Whether you’re visiting the Big Apple, Beantown or the City by the Bay: it’s tempting to try to cram in as many adventures as possible during your city vacation. Here’s how to streamline your plans so you can make the most of your time, build in some downtime and head home feeling refreshed, inspired and ready to start planning your next city getaway.
One of the first things I do when planning a trip to an unfamiliar city is make a list of everything I want to see and do during my vacation. My first draft is usually pretty ambitious, filled with a ton of restaurants I’m eager to check out, sites I’m curious to see and shows I’d like to catch. The only problem? There’s not much time left to relax.
After too many overscheduled vacations, I’ve discovered ways to make my city trips as thrilling, rejuvenating and stress-free as possible. Here are my four favorite tips:
1. Slash the to-do list.
Sure, you want to experience a city’s world-famous art museums, its historic architecture, that epic show everyone’s talking about, the must-eat local foods and that new, buzzworthy bar. But ask yourself one question first: How many days will you be there?
After brainstorming, I trim my to-do list by keeping only the stuff I’m really excited to see and do. I prioritize the places and events I’d regret missing — and skip the things I’ve been told to do, but don’t feel as genuinely enthusiastic about.
As a general rule, I like to plan one daytime adventure per day — a visit to a museum, a historic site or a park — and then figure out where to eat nearby. Evening plans might involve a show or an event, or just dinner or drinks.
Keeping my daily to-do list short and sweet gives me time to stroll, take breaks, reflect or debrief with my travel companions. It also leaves space for the unexpected opportunities I’m bound to stumble upon as I roam around the city.
Have a satisfying breakfast before you head out for the day. That way, you’re not spending a chunk of your morning searching for a place to eat. Save that energy for other adventures.
2. Build in time to sit and watch street life.
Taking in street life is one of the most direct ways to experience a city. And lounging over a drink or a meal at a place that locals love, off the tourist path, is a fantastic strategy for getting a feel for its rhythms.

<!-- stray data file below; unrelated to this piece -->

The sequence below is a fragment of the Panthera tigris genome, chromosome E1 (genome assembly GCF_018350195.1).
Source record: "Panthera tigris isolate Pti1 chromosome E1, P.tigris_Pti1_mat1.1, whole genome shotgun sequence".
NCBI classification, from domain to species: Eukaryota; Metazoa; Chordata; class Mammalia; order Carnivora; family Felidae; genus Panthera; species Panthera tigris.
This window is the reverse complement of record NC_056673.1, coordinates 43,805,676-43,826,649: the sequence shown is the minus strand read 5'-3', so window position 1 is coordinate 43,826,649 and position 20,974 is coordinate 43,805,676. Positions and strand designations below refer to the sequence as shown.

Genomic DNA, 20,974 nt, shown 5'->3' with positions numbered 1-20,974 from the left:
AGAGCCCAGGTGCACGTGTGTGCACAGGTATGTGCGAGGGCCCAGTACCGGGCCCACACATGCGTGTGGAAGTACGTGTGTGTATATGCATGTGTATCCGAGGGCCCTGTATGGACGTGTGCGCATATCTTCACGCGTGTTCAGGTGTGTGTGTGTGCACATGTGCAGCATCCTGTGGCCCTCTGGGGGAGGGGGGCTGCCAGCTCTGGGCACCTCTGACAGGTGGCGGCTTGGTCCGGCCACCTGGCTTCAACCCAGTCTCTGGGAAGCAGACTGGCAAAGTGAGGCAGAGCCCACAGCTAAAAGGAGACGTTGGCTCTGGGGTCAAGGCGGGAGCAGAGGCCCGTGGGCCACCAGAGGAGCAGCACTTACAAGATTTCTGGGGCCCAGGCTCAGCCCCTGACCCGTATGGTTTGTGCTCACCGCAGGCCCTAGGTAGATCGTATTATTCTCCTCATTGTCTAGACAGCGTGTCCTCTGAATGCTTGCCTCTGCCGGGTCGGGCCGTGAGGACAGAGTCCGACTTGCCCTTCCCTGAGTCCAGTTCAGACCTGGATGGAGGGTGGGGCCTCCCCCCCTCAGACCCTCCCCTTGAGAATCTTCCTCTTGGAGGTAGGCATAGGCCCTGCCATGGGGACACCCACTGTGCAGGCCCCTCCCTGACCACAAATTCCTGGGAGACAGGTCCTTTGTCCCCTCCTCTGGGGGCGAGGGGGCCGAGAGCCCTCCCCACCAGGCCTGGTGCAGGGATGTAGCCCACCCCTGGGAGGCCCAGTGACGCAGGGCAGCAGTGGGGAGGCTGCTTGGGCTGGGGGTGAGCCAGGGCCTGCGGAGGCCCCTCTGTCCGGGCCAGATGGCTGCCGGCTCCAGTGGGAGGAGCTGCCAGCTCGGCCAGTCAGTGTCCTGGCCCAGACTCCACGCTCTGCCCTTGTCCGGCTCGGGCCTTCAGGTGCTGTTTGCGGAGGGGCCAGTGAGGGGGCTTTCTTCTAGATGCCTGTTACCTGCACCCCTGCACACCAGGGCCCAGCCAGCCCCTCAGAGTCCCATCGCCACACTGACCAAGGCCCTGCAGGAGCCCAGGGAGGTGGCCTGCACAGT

My favorite parts of a trip are often the times I spend sitting at a restaurant or a cafe, people-watching and absorbing the sounds and sights. During a recent Paris venture, I loved relaxing at an outdoor table at a café in Belleville, grateful for the server who didn’t rush me to pay and move on. I didn’t feel the need to uproot from my blissful spot just so I could keep crossing items off a to-do list.
3. Bring only the essentials with you.
I try to pack light when I travel, and that also goes for what I carry around with me on days when I’m out and about exploring. Depending on the weather, it might make sense to stash an extra layer in your handbag or backpack. But don’t try to cram in 10 pounds’ worth of just-in-case accessories. It will just weigh you down and cramp your style.
Go through your bag before you leave your room for the day and clear out the clutter. Make sure you’ve got essentials like your wallet, phone, keys, maybe a small notebook and pen, and any other necessities. Then, toss out the rest. (I can’t remember a time when I thought, darn, if only I’d brought that extra lipstick and ton of coins and guidebooks and snacks). If you have your smartphone with you — and if the city you’re visiting has convenience stores for emergency items — you’re probably good to go.
I always bring along a hard-copy map of a city, or just the neighborhoods I’m planning to explore that day. I usually end up using my favorite apps and maps on my phone, but a compact paper map comes in handy just in case I can’t get a signal or I forget my charger.
4. Embrace dining at the bar.
You’re dying to eat at that chic new restaurant. Turns out everyone else wants a table too (big surprise). But there is no need to give up on your dreams just because you can’t get a reservation. In lots of restaurants in New York City and around the world, you can just show up and let the host know you’re willing to dine at the bar — or wait for a cancellation. This works best if you’re solo or in a small group of two or three.
If you do nab a spot at the bar, you’ll get a unique view of the dining room and the crowd. You might even end up in a conversation that gives you a new perspective on the city — as a friend and I discovered during our long weekend in Barcelona. It’s harder to interact with locals when you’re tucked away at a table in the back. Plus, you often get better service when you’re sitting face-to-face with a server. If you do, make sure to tip well, have fun and pat yourself on the back for your flexibility and sense of adventure — two of the most important things to pack with you on any city vacation.
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